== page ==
Sanitary Pads For The People

Interview

Friday, October 15, 2010

A few years ago Elizabeth Scharpf sprung to action when she learned that women and girls in Rwanda miss work and school because they don't have affordable sanitary pads. So the Harvard MBA started a business in Rwanda making pads out of the fiber from local banana trees — and now she’s received the prestigious Curry Stone Design prize for her idea.

Guests:

Elizabeth Scharpf

Comments [8]

Nancy Berrigan from Michigan, USA

I would be interested in learning how I might get these sanitary pads for the girls at the school my husband and I built in Uganda in 2005. The name of our school is John Paul Secondary School and opened in 2007. We currently have 205 students of which 140 are girls. We have been trying to find a way to help the girls so they won't have to miss so much school. Your product, the SHE, sounds like it might be our answer!
Would appreciate any help/information you could give us!
Thank you and God Bless You for the wonderful work you are doing!

Gratefully,
Nancy Berrigan

Mar. 23 2012 10:44 PM
Liz Mourant from 223_US

Kudos! Such a simple design implementation with such boons for local girls and women. Any naysayers are certainly worse than "teabaggers" and cries of "pater-maternalism" are ignoring mere industry and human-aid. This woman's ingenuity is barely being rewarded. I believe she is doing it for the love of her own sex, for their abilities to experience an enhanced life as full as the local males. Attending school must have been horribly difficult pre-pads for these female children. Why is sexism still entrenched in this day and age? Reading nonsense about ignoring these women's issues when it is just as easy to step up to the plate and help them solve them is just so much phallocentric corporate claptrap. Not every dog has his day, but too many appear to have unearned ones (I do mean "his" day).

Nov. 02 2010 05:23 AM
Jessica Davis from Utah

I think this is wonderful! Its amazing how often if a woman is empowered to really look at a problem affecting women that men haven't bothered with seeming simple solutions can be found which help in so many ways!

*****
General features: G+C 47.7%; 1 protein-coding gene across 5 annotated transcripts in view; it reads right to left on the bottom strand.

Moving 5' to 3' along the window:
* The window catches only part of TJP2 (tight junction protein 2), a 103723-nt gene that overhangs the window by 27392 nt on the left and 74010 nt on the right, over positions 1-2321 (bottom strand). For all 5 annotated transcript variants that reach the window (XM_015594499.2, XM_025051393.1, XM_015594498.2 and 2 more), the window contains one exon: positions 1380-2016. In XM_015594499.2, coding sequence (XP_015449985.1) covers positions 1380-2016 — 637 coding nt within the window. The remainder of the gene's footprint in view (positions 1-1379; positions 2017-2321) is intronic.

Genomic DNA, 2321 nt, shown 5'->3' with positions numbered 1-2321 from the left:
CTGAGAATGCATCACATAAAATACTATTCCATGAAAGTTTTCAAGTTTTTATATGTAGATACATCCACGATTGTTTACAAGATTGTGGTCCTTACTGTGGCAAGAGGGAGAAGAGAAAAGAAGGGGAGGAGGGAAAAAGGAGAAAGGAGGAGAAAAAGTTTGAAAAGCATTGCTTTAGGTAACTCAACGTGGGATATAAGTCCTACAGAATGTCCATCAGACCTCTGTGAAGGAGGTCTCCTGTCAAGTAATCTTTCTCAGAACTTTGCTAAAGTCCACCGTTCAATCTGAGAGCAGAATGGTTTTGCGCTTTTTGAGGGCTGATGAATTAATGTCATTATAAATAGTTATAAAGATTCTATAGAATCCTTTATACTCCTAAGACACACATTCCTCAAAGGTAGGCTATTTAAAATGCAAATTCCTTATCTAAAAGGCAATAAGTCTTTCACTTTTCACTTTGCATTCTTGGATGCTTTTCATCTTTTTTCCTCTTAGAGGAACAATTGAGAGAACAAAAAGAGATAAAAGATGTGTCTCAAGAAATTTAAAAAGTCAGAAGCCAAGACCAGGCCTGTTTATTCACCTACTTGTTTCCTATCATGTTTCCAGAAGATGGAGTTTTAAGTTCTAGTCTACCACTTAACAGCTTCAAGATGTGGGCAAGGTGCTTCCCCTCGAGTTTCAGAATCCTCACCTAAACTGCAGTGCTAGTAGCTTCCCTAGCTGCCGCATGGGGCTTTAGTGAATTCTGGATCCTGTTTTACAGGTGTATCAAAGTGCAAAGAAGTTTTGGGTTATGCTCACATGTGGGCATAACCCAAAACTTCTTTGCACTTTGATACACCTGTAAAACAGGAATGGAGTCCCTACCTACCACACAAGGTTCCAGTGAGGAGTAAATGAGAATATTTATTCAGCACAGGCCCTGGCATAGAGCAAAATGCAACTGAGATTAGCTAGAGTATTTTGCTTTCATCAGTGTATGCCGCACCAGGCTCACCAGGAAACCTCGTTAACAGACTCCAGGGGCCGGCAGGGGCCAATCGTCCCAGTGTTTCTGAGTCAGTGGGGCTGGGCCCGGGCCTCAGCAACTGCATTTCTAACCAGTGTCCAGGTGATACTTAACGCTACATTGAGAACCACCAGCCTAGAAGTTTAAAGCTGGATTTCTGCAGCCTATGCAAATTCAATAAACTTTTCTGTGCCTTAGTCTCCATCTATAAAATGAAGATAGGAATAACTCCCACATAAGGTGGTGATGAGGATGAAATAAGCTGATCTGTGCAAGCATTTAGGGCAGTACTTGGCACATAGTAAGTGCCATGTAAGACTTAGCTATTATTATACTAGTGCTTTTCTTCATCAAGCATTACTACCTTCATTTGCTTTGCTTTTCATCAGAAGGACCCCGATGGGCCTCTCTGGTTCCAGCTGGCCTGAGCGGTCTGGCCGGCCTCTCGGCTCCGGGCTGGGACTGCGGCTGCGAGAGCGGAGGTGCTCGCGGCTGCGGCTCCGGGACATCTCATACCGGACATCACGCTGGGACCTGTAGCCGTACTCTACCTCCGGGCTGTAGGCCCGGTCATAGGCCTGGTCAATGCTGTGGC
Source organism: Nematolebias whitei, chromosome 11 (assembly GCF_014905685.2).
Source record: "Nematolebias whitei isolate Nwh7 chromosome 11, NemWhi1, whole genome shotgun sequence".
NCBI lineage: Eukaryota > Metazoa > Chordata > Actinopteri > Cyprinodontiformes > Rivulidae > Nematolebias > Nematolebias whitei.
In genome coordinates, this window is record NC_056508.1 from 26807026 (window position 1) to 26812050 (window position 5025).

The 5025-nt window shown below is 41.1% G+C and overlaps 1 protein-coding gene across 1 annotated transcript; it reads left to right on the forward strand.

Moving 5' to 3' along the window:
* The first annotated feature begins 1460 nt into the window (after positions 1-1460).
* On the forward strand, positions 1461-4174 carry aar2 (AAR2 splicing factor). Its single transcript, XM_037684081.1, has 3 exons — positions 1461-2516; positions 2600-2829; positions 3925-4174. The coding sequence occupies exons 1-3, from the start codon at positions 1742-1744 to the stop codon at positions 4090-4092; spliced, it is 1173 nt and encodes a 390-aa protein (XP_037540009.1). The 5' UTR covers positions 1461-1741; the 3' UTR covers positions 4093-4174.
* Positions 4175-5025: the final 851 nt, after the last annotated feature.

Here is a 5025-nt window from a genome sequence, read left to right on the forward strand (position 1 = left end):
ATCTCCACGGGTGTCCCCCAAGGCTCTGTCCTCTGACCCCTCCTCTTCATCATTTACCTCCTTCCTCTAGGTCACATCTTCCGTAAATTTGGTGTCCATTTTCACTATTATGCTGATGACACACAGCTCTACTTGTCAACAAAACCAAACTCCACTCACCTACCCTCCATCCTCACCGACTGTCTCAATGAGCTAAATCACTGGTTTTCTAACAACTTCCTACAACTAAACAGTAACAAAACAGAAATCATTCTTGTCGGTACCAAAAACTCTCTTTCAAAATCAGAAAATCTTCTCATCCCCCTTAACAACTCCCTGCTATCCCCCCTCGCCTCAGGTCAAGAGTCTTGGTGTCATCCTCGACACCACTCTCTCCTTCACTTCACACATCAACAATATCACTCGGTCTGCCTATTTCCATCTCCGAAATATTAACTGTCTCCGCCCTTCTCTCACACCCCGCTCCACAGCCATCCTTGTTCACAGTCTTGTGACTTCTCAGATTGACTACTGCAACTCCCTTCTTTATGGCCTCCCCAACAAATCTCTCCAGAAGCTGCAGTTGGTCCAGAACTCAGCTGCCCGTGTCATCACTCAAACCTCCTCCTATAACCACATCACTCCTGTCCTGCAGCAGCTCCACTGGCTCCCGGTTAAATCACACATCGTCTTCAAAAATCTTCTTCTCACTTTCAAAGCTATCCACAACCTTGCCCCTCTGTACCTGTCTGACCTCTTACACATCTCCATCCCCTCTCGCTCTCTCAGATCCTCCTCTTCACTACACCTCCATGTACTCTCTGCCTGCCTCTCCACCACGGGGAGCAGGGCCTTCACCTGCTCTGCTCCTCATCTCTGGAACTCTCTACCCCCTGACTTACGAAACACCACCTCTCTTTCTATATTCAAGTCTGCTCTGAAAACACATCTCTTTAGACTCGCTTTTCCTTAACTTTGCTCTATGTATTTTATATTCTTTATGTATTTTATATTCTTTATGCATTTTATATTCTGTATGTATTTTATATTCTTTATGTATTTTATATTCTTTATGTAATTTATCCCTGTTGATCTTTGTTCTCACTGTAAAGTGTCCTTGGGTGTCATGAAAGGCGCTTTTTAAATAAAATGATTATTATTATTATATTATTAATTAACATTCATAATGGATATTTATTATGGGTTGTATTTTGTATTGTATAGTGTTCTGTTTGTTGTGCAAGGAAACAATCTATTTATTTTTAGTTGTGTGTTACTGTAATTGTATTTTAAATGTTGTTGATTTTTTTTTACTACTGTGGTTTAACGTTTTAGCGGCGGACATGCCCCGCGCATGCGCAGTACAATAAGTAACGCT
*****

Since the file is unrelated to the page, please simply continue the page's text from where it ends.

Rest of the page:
Oct. 17 2010 03:55 PM
Jillian Nelson from NYC

If a girl is in school for an 8 hour day, she very likely can go through 3+ pads, and the same applies to a working woman. Does the second person to comment think these young women should tote their used rags along in their nap sack in Rawanda's heat? Even the assumption that there is an inexhaustible supply of "rags" seems presumptuous. The Award for this design is $100,000, which is meager compared to the amount of money saved by the women if they can go to work or school.
When people dismiss how a design like this would improve women's lives, I wonder if they could apply their logic to their own lives and begin to use washable toilet paper.

Oct. 17 2010 12:47 PM
Just wondering... from Newark, NJ

Again, surely you jest. When I was in the Army and living in Germany in 1972 women there were still simply using a "rag." They would wash it out and use it next month. This is a no-brainer. Sort of like an old "Hints to Heloise" newspaper column where a woman wrote in with a great tip: "To organize my desk I keep my pencils together with a rubber band."

Oct. 17 2010 11:33 AM
Stephen Galowitz from United States

Have you heard the latest joke in Rwanda: "Is that a banana in your pocket or are you having your period?"

Oct. 16 2010 07:51 PM
Vanessa Redgrieving

What?! She gets a pile of money for making pads for women who've been living on that continent for a bazillion years and still haven't found out a simple way to absorb the bleeding by using banana material, or even simple cloth?

I'm sorry, but this is ridiculous and, moreover, pater/maternalistic. Whatever you want to call it.

Oct. 16 2010 04:41 PM
GreenBeets from Oregon

Thank you.

This is an amazing example of how by working at the root of the problem can produce profound innovations.

Oct. 15 2010 11:21 PM

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